This is part of a series looking at infrastructure projects designed to create economic opportunities in the North.
In Nunavut, some residents have found that it takes less time and money to download large files off the Internet by airmail.
Chris Kalluk, who works for Nunavut Tunngavik Incorporated, the Inuit cultural and economic organization in Cambridge Bay illustrates the relative sluggishness of northern Internet connections.
Instead of auto-updating its corporate software via the Web, Mr. Kalluk and his team have rented a server in Edmonton. After downloading the software there, a colleague puts the files on a USB key and mails it to Cambridge Bay.
Nunavut, like many remote Canadian territories and communities, receives considerably slower, more expensive and more limited Internet services than the rest of the country. The situation is the result of a perfect storm of circumstances, including Nunavut’s remote location, its tiny consumer base and a lack of cable infrastructure.
Even as Internet access becomes a more vital economic and educational resource, there are few signs that northern communities are going to see any of those factors change soon.
“From a telecomunications standpoint, it is the most serious problem we face,” says John Graham, the mayor of Iqaluit, Nunavut’s most populous city with 6,699 people.
And while Nunavut appears to have some of the worst Internet speeds and price points, the territory’s situation is not an overly extreme illustration of the challenges facing many of Canada’s northern communities as they try to join the rest of the country in the digital revolution.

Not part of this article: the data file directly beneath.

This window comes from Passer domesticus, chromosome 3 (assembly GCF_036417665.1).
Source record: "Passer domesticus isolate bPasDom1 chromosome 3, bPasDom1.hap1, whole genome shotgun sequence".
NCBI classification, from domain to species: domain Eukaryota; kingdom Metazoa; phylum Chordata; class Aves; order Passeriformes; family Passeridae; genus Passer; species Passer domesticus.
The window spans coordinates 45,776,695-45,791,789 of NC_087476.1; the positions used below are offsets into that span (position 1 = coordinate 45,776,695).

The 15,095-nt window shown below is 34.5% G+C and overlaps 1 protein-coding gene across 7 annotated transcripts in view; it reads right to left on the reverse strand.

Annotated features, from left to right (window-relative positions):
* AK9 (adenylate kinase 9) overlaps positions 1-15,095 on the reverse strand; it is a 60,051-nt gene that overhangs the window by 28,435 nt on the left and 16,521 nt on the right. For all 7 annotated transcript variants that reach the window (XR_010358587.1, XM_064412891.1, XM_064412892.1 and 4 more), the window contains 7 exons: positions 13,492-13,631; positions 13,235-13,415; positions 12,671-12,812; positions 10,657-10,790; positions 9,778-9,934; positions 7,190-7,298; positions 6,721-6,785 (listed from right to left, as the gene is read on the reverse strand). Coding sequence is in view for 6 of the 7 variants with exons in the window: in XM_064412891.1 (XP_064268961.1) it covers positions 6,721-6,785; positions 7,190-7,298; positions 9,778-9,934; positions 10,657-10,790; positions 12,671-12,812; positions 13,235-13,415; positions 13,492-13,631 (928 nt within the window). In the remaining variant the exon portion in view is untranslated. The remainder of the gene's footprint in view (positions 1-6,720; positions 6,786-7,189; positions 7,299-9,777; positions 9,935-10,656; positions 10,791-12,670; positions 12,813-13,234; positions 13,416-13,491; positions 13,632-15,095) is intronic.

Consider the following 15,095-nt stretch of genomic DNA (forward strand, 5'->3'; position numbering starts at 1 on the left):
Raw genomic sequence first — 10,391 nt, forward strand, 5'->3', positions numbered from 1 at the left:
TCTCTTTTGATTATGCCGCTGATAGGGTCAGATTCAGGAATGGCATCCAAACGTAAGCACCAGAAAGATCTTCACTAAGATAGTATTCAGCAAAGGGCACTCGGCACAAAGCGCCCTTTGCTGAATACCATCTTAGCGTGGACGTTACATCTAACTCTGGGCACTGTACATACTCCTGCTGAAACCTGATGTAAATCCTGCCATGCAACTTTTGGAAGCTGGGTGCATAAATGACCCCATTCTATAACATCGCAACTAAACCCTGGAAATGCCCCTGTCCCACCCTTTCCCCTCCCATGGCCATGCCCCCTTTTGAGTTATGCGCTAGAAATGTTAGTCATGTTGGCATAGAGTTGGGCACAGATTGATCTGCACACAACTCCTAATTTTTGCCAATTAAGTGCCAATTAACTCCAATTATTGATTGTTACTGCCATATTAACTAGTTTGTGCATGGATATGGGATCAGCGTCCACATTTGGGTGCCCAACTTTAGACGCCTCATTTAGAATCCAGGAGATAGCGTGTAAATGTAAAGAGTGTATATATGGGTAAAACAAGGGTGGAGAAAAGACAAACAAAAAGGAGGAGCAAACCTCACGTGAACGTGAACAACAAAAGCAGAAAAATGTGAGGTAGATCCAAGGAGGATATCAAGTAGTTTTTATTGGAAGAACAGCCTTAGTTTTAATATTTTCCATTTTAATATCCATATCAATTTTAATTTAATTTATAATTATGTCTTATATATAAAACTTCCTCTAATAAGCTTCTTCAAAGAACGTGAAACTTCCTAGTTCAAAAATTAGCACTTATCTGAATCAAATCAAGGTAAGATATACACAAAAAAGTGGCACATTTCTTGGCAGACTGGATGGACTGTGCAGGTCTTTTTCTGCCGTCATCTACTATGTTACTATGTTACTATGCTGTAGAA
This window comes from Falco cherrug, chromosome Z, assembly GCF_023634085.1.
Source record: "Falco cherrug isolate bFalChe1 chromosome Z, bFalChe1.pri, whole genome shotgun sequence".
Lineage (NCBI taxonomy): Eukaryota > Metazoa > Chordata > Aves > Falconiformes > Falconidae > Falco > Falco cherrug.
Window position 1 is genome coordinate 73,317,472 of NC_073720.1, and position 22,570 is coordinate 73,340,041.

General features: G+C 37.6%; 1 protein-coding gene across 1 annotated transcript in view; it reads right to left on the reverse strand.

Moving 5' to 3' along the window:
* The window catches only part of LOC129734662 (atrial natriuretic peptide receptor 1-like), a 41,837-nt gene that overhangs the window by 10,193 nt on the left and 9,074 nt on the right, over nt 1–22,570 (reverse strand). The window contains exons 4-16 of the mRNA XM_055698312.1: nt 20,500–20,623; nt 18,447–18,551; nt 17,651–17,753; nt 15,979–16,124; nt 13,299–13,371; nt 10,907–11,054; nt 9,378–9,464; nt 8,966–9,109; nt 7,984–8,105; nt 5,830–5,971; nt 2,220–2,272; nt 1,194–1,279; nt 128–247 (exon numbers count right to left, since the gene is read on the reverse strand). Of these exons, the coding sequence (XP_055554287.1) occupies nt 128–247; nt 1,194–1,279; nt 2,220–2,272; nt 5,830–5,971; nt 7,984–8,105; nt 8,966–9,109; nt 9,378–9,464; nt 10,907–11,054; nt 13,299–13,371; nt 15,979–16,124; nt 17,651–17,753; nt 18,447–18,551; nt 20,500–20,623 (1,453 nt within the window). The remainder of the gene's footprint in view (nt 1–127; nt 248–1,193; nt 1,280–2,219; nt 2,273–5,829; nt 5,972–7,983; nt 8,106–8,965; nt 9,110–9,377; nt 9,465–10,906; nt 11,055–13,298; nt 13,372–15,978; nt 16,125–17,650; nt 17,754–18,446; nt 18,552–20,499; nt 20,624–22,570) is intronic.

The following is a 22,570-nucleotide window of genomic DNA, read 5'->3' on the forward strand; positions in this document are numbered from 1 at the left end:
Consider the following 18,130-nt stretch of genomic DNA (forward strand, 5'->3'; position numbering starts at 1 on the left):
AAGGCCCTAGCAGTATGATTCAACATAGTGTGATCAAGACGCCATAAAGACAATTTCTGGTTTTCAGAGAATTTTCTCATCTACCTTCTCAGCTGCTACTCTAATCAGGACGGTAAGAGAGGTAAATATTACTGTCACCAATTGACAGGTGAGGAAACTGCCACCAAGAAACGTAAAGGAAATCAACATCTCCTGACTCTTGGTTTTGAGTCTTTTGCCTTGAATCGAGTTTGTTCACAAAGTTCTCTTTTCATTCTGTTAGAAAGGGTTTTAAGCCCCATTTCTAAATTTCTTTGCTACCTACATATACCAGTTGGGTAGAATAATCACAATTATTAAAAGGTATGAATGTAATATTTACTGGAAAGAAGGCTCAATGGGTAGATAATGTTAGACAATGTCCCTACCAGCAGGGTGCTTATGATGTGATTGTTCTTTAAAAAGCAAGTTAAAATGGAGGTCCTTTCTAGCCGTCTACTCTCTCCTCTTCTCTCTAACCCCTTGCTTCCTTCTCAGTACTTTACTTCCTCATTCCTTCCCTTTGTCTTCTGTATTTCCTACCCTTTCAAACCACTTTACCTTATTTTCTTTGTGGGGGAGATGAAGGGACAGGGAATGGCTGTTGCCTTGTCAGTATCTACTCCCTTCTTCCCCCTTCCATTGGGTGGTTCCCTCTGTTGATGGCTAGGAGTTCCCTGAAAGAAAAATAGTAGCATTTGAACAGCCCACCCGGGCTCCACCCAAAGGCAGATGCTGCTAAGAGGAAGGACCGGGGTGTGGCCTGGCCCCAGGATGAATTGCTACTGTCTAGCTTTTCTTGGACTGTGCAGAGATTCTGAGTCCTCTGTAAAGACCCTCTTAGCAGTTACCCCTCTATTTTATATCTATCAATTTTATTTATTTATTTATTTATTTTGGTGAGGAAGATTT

But for the first time in years, there are signs of progress in bringing fast, if not yet fully affordable, telecommunications technology to Nunavut and other parts of Canada’s North.
In August, Arctic Fibre, a massive fibre cable project, confirmed the feasibility of laying a cable in Canada’s Arctic waters as part of a plan to build a 15,700-kilometre fibre optic network through the Northwest Passage between London and Tokyo. According to the project’s engineers, the cable could be connected to seven landing points throughout Nunavut, offering broadband Internet to more than half of the territory’s population.
The prospect of fibre-delivered Internet in Nunavut is still a distant one. Even with government support and no unforeseen technical glitches, construction is not set to begin until 2015. Still, the project and others like it represent, at least, immense promise.
“The potential return on investment for Canadian northern governance, scientific research, economic development, health care, education, emergency response and national security is substantial, and cannot be matched,” Arctic Fibre CEO Douglas Cunningham said.
In November, the region saw another important development, as Iqaluit’s first 3G wireless network went online. Although still slower than the 4G speeds available in some of Canada’s largest cities, the new technology finally makes a host of new hardware, including late-model iPhones, fully usable in the region.